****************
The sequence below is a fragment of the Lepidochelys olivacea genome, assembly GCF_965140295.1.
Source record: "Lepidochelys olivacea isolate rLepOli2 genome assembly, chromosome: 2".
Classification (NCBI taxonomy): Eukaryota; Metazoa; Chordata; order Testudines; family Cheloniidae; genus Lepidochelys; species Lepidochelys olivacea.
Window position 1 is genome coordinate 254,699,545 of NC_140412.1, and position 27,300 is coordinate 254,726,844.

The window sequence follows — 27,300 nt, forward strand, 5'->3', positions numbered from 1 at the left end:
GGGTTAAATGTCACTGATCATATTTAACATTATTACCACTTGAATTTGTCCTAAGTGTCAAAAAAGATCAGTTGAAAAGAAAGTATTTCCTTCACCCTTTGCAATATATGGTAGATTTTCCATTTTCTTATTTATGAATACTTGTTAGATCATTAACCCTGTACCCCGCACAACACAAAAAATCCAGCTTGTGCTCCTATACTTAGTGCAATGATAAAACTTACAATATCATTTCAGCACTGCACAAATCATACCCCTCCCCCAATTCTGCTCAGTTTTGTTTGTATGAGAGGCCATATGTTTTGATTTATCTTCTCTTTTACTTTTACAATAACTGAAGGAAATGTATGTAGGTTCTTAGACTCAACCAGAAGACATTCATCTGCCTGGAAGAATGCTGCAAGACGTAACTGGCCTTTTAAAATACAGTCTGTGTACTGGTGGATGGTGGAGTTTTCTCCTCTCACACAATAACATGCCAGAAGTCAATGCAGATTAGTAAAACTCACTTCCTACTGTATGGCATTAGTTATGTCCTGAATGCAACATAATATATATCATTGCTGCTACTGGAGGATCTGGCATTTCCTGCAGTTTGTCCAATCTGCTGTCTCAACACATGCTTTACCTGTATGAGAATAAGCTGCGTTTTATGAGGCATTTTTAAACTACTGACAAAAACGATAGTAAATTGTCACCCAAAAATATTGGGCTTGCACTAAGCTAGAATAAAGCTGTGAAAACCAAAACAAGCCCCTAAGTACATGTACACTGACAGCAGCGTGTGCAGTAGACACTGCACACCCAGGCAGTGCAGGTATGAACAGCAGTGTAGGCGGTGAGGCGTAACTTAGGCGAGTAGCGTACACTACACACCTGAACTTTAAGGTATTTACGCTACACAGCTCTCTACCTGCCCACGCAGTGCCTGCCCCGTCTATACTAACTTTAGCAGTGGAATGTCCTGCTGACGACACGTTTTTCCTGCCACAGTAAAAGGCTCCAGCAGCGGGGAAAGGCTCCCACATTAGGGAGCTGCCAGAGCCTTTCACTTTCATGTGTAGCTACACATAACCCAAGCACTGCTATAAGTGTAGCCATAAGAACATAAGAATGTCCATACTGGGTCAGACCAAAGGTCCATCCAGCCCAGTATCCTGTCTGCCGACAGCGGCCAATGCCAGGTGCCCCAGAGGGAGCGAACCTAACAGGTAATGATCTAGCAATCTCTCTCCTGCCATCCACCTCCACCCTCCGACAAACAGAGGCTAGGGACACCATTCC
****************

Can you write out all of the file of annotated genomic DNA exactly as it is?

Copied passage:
The sequence below is a fragment of the Lepidochelys olivacea genome, assembly GCF_965140295.1.
Source record: "Lepidochelys olivacea isolate rLepOli2 genome assembly, chromosome: 2".
Classification (NCBI taxonomy): Eukaryota; Metazoa; Chordata; order Testudines; family Cheloniidae; genus Lepidochelys; species Lepidochelys olivacea.
Window position 1 is genome coordinate 254,699,545 of NC_140412.1, and position 27,300 is coordinate 254,726,844.

The window sequence follows — 27,300 nt, forward strand, 5'->3', positions numbered from 1 at the left end:
GGGTTAAATGTCACTGATCATATTTAACATTATTACCACTTGAATTTGTCCTAAGTGTCAAAAAAGATCAGTTGAAAAGAAAGTATTTCCTTCACCCTTTGCAATATATGGTAGATTTTCCATTTTCTTATTTATGAATACTTGTTAGATCATTAACCCTGTACCCCGCACAACACAAAAAATCCAGCTTGTGCTCCTATACTTAGTGCAATGATAAAACTTACAATATCATTTCAGCACTGCACAAATCATACCCCTCCCCCAATTCTGCTCAGTTTTGTTTGTATGAGAGGCCATATGTTTTGATTTATCTTCTCTTTTACTTTTACAATAACTGAAGGAAATGTATGTAGGTTCTTAGACTCAACCAGAAGACATTCATCTGCCTGGAAGAATGCTGCAAGACGTAACTGGCCTTTTAAAATACAGTCTGTGTACTGGTGGATGGTGGAGTTTTCTCCTCTCACACAATAACATGCCAGAAGTCAATGCAGATTAGTAAAACTCACTTCCTACTGTATGGCATTAGTTATGTCCTGAATGCAACATAATATATATCATTGCTGCTACTGGAGGATCTGGCATTTCCTGCAGTTTGTCCAATCTGCTGTCTCAACACATGCTTTACCTGTATGAGAATAAGCTGCGTTTTATGAGGCATTTTTAAACTACTGACAAAAACGATAGTAAATTGTCACCCAAAAATATTGGGCTTGCACTAAGCTAGAATAAAGCTGTGAAAACCAAAACAAGCCCCTAAGTACATGTACACTGACAGCAGCGTGTGCAGTAGACACTGCACACCCAGGCAGTGCAGGTATGAACAGCAGTGTAGGCGGTGAGGCGTAACTTAGGCGAGTAGCGTACACTACACACCTGAACTTTAAGGTATTTACGCTACACAGCTCTCTACCTGCCCACGCAGTGCCTGCCCCGTCTATACTAACTTTAGCAGTGGAATGTCCTGCTGACGACACGTTTTTCCTGCCACAGTAAAAGGCTCCAGCAGCGGGGAAAGGCTCCCACATTAGGGAGCTGCCAGAGCCTTTCACTTTCATGTGTAGCTACACATAACCCAAGCACTGCTATAAGTGTAGCCATAAGAACATAAGAATGTCCATACTGGGTCAGACCAAAGGTCCATCCAGCCCAGTATCCTGTCTGCCGACAGCGGCCAATGCCAGGTGCCCCAGAGGGAGCGAACCTAACAGGTAATGATCTAGCAATCTCTCTCCTGCCATCCACCTCCACCCTCCGACAAACAGAGGCTAGGGACACCATTCC